Wounded and lost somewhere over the Eastern front

A captured Focke-Wulf Fw 190A in replicated Luftwaffe insignia, circa 1942-1943.

A captured Focke-Wulf Fw 190A in replicated Luftwaffe insignia, circa 1942-1943.

On the Eastern Front, even as their ground forces pulled back the Luftwaffe remained a potent force, still capable of providing the close aerial support that was a key part of German tactics. Nevertheless they faced a Soviet airforce that was growing in strength every day.

Hermann Buchner was one of the few Luftwaffe pilots to fly both bombers and fighters and to survive the whole war. His memoirs recall how close he came to becoming a casualty:

The 29th of September 1943 was another great day!

That evening, near Krivoi Rog, a tank counter-attack began and we were to fly support. I was assigned as Schwannieger and Hans Wihnerdinger as Rottenieger. From far away one could already see the clouds of smoke, interspersed with the blast clouds from the flak. We were to drop our bombs, but the Yaks and LaGGs appeared, so we jettisoned them. We were ready and looking for a fight. A furious turning battle began.

My Rotte was alone in a group of Russians, but I got into a good shooting position and shot down a Yak in flames. Another Yak was still in front of me and I was in a good position to shoot. My wingman called over the radio that the coast was clear.

It was an old habit of mine that, before opening fire, I glanced behind me. To my horror I saw gunfire coming from a Yak with a red engine cover at close range — how had it got there‘? Already the rounds were hitting my cockpit; he’d hit the armour plating near my head and the splinters injured my head and neck. Instinctively I pulled the stick hard against my chest, my 190 climbed steeply upwards and I lost consciousness.

I was unconscious only momentarily, there was a frightful roar and a gust of wind blew my maps out of the cockpit. My eyes opened and I regained my senses. My machine was in a spin and plummeting towards the ground. On the ground everything was burning and smoking, but I had enough altitude to stabilise my machine and bring it under control, initially towards the sun, to the west.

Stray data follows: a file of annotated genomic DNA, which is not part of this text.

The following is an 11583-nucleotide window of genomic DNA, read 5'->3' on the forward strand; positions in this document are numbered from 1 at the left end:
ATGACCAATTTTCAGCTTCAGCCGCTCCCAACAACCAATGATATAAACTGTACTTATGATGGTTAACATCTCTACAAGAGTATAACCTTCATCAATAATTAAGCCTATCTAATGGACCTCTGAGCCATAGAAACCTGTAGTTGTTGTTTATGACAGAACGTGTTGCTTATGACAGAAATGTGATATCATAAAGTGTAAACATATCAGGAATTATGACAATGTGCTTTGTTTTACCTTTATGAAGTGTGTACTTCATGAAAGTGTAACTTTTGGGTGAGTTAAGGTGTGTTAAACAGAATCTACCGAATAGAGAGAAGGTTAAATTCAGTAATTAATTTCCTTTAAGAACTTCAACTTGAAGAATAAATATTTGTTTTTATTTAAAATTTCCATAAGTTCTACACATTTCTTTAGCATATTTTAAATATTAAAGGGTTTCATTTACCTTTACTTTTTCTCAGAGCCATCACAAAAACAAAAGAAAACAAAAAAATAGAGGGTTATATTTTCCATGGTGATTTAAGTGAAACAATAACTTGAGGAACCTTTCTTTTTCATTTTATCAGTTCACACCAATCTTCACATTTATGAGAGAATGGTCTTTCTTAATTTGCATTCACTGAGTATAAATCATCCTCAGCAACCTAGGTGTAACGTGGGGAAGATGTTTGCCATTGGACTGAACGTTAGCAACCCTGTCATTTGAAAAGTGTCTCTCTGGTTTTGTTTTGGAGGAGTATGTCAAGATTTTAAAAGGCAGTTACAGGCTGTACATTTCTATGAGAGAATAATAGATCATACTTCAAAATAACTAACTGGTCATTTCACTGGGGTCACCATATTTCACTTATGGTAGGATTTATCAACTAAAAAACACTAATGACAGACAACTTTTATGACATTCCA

My gauges were wrecked and the wind had blown my maps away. Anything that was not well anchored down had been blown out of the cabin. I had to stay calm and keep my nerve. I could hear or see nothing of my wingman, I was alone in the area and my course for the time being was westwards towards the sun.

The motor howled, but the tachometer was broken. I throttled back, the engine revs went down and I flew the machine by ear. All instruments were destroyed — only the engine reacted when the throttle was applied. My luck was that I was alone, without enemy aircraft nearby. But I had no idea where I was.

At about 500m altitude, I continued to fly westwards. I calmed down a bit and thought about what I should do next. But then came my next unpleasant discovery: my back was warm and my neck damp. I reached up to examine my neck and to my horror I confirmed that I was bleeding. My hand was sticky with blood — the back of my head had been wounded.

I had to keep my nerve and try to find an airfield. It was my luck, as mentioned, that no enemy fighters were in the area, so I had to be over our own territory. After flying for 25-30 minutes I flew over a small brook running from right to left, so deduced it was owing from north to south. I turned right and flew along the bed of the stream — somewhere along it there had to be a settlement or airfield. I reckoned I was flying at about 1,000 metres, my wounds had stopped bleeding, everything was sticky, and the engine just ran and ran.

I was slowly becoming uneasy: no settlements, no airfields in sight — where on earth was I? There, in the distance I could make out a town. Just stay calm, for the closer I came, the more I would have to concentrate. On the north-east side of the town — it was definitely a town — I found an airfield that had German aircraft on it; He 111s, fighters and Stukas were parked there.

I was relieved, after so much uncertainty, to be back with my own people. I lined up to land from the east, throttled back — everything by feel with the instruments out of order – lowered the undercarriage and gently came down onto the ground. My 190 landed quietly on the ground and taxied. I had done that with my last ounce of strength.

I fell headlong over the controls and lost consciousness. How long I was there and how long my 190 stood on the edge of the airfield I cannot say. Our mechanics were not concerned when they saw a 190 standing on the edge of the airfield; they simply took a motorbike to the standing machine and discovered me unconscious.

See Hermann Buchner: Stormbird: One of the Luftwaffe’s Highest Scoring Me262 Aces

Fw 190A-5 with the under-wing WGr 21 rocket-propelled mortar. The weapon was developed from the 21 cm Nebelwerfer 42 infantry weapon.

Fw 190A-5 with the under-wing WGr 21 rocket-propelled mortar. The weapon was developed from the 21 cm Nebelwerfer 42 infantry weapon.

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